View Mobile Site

Text Size: Smaller Larger Normal

Local college student prepares for pageant

Local college student prepares for pageant

Cal State Stanislaus student Michelle Hurst will be competing in the Miss California USA Pageant in January.


POSTED September 11, 2012 8:54 p.m.

On the surface, Michelle Hurst is your typical 19-year-old college student.  But in a few months, her world will change. She will be trading in her jeans and flip flops for an evening gown and a pair of heels to represent Stanislaus County and compete for the very first time at the Miss California USA Pageant.

“This will be the first time I’ve ever competed in a pageant,” said Hurst.  “It’s an honor knowing that the judges selected me to represent Stanislaus County and saw something in me that I didn’t see in myself.”

Hurst will be sharing the stage with 160 other Miss California USA hopefuls on Jan. 12, 2013 in Pasadena.

“I’ve never seen myself as a pageant girl.  If it weren’t for the encouragement and support my sorority sisters instilled in me, I don’t think I would have gone through with it.  They are my biggest support system,” she said.

Pageants are not won through looks alone. Contestants have to be physically, financially, and emotionally ready to compete.

“To prepare for the pageant I’ve signed up for boot camp classes along with a nutritional advisor who tells me what foods to eat,” said Hurst.  “One of my sorority sisters is helping me with my projection and walk.  On top of that, I am reviewing possible questions that will be given to me during the interview process of the competition.”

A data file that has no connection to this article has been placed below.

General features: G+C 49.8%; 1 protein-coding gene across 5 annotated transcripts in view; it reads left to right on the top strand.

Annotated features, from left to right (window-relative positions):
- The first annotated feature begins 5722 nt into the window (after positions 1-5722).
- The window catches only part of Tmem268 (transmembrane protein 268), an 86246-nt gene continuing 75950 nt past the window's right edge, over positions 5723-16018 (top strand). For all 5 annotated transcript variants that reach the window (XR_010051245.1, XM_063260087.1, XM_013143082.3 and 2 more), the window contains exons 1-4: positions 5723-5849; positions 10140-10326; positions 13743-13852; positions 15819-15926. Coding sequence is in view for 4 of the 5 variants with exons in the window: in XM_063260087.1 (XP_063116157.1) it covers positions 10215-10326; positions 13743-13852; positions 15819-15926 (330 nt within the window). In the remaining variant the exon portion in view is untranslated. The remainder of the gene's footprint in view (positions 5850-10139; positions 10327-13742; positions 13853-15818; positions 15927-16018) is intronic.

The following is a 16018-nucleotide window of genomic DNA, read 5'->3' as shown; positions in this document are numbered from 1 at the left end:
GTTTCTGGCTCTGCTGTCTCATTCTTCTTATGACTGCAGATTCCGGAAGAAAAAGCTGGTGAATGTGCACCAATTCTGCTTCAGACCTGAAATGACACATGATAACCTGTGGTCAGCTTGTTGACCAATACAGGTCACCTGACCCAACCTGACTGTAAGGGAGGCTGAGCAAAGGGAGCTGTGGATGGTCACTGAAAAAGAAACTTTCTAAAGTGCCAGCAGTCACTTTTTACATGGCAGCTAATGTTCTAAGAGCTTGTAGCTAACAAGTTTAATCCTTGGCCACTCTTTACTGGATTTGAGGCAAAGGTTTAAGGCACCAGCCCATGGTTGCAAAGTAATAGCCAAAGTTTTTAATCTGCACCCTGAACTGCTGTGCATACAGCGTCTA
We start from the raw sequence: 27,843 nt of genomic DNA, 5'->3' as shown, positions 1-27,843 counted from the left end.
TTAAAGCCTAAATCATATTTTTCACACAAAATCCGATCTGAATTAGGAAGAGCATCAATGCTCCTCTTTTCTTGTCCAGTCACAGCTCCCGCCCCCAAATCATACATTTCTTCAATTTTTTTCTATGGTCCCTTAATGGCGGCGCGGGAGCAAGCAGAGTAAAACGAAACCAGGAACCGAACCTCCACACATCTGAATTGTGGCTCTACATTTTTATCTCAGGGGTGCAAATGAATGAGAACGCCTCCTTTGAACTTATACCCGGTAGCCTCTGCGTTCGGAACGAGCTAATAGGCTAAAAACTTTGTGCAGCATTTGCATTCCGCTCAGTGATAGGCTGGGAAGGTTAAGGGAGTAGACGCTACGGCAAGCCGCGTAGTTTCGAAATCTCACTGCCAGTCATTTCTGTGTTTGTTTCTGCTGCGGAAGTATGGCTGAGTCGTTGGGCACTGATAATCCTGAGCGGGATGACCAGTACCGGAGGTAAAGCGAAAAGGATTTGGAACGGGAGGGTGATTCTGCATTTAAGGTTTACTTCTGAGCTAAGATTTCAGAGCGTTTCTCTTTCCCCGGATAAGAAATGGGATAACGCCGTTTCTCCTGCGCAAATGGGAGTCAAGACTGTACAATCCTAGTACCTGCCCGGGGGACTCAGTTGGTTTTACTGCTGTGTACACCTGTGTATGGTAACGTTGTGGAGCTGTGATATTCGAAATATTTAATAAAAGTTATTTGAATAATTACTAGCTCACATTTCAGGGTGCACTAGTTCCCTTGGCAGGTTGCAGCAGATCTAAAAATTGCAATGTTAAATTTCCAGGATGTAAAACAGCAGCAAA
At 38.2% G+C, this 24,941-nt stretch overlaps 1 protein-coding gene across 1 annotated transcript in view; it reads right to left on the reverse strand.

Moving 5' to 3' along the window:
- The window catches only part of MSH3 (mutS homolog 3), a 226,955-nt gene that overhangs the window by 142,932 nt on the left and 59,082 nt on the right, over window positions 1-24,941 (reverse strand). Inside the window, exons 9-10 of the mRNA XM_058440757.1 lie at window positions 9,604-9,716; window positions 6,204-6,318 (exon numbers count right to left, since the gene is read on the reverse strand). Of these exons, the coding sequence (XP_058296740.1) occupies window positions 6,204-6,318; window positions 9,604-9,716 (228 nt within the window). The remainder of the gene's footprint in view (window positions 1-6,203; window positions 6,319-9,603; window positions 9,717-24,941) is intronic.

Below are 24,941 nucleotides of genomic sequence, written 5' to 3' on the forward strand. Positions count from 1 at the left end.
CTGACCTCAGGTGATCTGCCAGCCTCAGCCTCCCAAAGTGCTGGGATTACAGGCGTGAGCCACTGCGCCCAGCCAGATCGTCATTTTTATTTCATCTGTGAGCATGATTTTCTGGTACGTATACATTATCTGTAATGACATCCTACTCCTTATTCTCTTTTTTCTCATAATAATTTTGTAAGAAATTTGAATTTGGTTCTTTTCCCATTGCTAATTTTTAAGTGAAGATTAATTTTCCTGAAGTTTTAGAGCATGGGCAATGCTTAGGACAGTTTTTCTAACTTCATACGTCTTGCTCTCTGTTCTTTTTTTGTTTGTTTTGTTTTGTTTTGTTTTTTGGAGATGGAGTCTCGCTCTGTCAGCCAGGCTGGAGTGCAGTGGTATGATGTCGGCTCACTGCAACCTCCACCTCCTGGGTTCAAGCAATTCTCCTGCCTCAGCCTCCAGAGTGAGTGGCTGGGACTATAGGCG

Getting sponsors is also essential for pageant contestants.  Each contestant will have the opportunity to represent a charity of their choice and help raise money for their cause.

“It takes time and commitment on your part to seek your sponsors,” said Hurst.  “As a contestant, you need to raise enough money to represent your charity.  I decided to represent the National Kidney Foundation, which is the philanthropy of our sorority.  Half of the money I make from sponsors or from donations immediately goes towards my foundation.”

During the judging portion of the competition, contestants will showcase their personalities and be judged on three portions: Interview, Swimsuit and Evening Gown.

“The swimsuit portion of the competition will be challenging for me because unlike the other two, your personality has to pop out more on stage.  It’s a little nerve-wracking,” she said.

During the swimsuit competition, the judges will be looking for physical fitness, which includes a healthy and fit body. There’s usually a wide range of body styles and types for the Top 10 Finalists each year.

 “After meeting the pageant girls I realized that a perfect body is not going to get you the crown, it takes a group of well-rounded individuals to compete at this level.  Back when I was younger I was extremely shy and had anxiety issues.  This pageant and the support from all my loved ones have made me see my true potential.  This is where I belong.” 

Although Hurst has high hopes to win the crown, winning is not important to her.

“Even if I don’t win, this experience will benefit me in the long run,” said Hurst.  You have to aim high to realize your true potential in life.  If you don’t set your goals high, you will never know your true potential.”

For information on sponsoring Hurst, e-mail her at gymnasticqt@sbcglobal.net.

Commenting is not available.

Share on Facebook Bookmark and Share
Commenting not available.

Please wait ...